English Title: The Good, the Bad and the Ugly
Original Title: Il buono, il brutto, il cattivo
Country: Italy, Spain
Genre: Western, Adventure
Director: Sergio Leone
Lee Van Cleef
Antonio Molino Rojo
Sergio Leone’s third piece of the Dollars Trilogy, years ago I watched A FISTFUL OF DOLLARS (1964), but FOR A FEW DOLLARS MORE (1965) is still sitting laid-back in my waiting-to-see list. I wish my jumpy sequence might not hinder the logical understanding of the film, although it is never a major concern of Mr. Leone and his team.
I cannot claim myself an ardent Western genre follower, also without any trickle of fetish towards neither guns or other weaponry, nor killing for fun, plus being an out-and-out urbanite, my natural response over the usual tonal settings of Western films is quite nonchalant (also the bleak milieu is not my preference to admire), what I need to fathom is whether it will evince any on-screen dynamite to maintain a buoyant vibe through its storytelling and action. THE GOOD, THE BAD AND THE UGLY, without any doubt, has done a crack job here, the lengthy narrative never cease to fall into tepid, three leading characters are richly depicted with accumulated details and minor plots, Eli Wallach’s the ugly, who receives the most amount of screen time and rendered as a complete hypocrisy and opportunist, is the arch-protagonist, Eastwood and Van Cleef’s roles are less colorful but more pragmatic to be idolised in the hero and anti-hero cinema realm.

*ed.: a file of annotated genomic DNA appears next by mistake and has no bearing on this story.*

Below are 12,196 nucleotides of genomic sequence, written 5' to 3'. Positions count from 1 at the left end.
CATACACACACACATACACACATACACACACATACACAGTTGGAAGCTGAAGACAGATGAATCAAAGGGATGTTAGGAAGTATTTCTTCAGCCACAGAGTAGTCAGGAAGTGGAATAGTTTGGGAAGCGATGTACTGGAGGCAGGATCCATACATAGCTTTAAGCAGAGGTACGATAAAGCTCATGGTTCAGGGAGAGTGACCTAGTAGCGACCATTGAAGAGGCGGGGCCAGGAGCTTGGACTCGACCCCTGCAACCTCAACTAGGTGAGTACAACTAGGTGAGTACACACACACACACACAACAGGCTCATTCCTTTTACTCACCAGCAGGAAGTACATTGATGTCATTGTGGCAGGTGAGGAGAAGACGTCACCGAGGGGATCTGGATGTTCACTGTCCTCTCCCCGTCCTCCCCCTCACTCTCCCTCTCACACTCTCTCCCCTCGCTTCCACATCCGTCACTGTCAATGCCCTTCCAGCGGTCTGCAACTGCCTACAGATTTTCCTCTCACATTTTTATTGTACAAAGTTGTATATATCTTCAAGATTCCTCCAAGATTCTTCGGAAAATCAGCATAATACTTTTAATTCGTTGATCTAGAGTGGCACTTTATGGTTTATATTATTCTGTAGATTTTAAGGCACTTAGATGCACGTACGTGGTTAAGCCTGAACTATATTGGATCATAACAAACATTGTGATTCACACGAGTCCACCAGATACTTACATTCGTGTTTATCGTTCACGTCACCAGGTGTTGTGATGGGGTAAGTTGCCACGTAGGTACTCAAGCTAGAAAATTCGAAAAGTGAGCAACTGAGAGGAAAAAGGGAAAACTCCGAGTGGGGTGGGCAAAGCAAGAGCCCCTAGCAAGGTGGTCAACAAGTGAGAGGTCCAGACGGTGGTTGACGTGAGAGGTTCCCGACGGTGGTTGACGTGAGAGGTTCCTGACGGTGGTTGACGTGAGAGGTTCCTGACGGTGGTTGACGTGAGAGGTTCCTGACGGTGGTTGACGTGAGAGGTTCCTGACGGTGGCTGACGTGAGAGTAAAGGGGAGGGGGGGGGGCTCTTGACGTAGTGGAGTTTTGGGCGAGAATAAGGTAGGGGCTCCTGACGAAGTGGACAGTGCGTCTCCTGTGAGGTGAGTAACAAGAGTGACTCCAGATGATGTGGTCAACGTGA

One cannot evade Morricone’s masterly work (not only in Leone’s filmography), but here, his knack of enhancing the whole film’s temperament has been comprehensively facilitated, the hyena-mimicking theme tune for me is something worth persisting for my entire life. The very much discussed and highly appreciated Mexican standoff could be regarded as the pinnacle of the wholesome western films, Leone’s obsession with relentless close-ups is another trademark of its own kind.
Leone’s film career is an underachieved one, and most of his fame has been accruing after his untimely decease in 1989 at the age of 60, with only 7 feature films under his rein (another one I have watched is his swan song ONCE UPON A TIME IN AMERICA, 1984), if only he could live a bit longer, his feat would easily stride outside his comfort zone and evolve himself and his work with the time, like what Martin Scorsese has attained.
What should I whine about the film? I really cannot say it explicitly, the only thing impedes me from rating it higher is the innate trait of the grumpy and grubby world, which seems to me like a pit on earth.